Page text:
Santander, which is a bank and not a popular beat combo from the 1970s famous for its “Rosanna” single, has told users that it will start tracking them to prevent fraud. There appears to be no opt out.
Users were greeted with a notice telling them that from July 1 as part of a move to prevent and detect fraud, the bank is going to start using location and other data from customers mobile phones and tablets. “For example, we may check if you’re in the country where your payments are being made in instances where we suspect fraud on your account. We will not use this information for any other purpose,” the bank said.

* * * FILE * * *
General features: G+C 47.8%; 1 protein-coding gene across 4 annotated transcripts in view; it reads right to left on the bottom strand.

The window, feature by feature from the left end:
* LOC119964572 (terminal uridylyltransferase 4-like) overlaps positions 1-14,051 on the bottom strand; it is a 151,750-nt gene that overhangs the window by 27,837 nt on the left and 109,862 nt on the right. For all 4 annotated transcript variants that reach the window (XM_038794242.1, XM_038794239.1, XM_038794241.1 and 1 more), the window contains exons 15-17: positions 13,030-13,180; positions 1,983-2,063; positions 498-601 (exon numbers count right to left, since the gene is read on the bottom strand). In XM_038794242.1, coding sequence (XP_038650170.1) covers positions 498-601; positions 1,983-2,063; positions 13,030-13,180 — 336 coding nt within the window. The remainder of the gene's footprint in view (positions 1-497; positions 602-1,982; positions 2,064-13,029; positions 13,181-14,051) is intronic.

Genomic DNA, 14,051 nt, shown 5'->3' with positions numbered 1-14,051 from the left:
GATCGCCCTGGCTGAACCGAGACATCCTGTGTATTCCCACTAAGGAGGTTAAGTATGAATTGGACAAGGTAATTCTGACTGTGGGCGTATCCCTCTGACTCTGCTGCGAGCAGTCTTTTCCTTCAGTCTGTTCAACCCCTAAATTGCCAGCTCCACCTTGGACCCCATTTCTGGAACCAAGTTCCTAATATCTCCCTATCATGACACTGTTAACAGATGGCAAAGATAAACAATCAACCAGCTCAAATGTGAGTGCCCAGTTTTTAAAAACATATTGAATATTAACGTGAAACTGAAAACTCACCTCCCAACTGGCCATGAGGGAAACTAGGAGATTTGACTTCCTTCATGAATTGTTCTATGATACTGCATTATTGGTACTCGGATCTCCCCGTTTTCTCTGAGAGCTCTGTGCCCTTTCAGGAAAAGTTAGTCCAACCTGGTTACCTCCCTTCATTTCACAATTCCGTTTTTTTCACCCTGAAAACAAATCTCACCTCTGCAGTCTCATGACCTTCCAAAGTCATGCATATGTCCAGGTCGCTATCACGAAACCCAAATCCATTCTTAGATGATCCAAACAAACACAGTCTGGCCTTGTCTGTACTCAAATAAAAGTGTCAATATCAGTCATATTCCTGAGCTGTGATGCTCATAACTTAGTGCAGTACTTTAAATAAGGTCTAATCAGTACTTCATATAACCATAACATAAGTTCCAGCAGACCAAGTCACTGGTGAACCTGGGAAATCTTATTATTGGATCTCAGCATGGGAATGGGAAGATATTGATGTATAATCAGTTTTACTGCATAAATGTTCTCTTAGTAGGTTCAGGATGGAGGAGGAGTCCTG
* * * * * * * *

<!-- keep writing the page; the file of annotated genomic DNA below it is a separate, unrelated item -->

The simple example given sounds quite reasonable on the surface, but there is a slight problem with this. Do you really want your bank to track your movements?
Normally things like this end up being the thin end of the wedge and besides, what other data can the bank find interesting on your phone?
If banks collect and store that data, then it is also likely that the spooks and law enforcement can collect it. They will know if you have headed off to Bolivia because they will see you checking your bank account from there.
The fear is that the banks will just create another database that the government can mine to find out details of its users.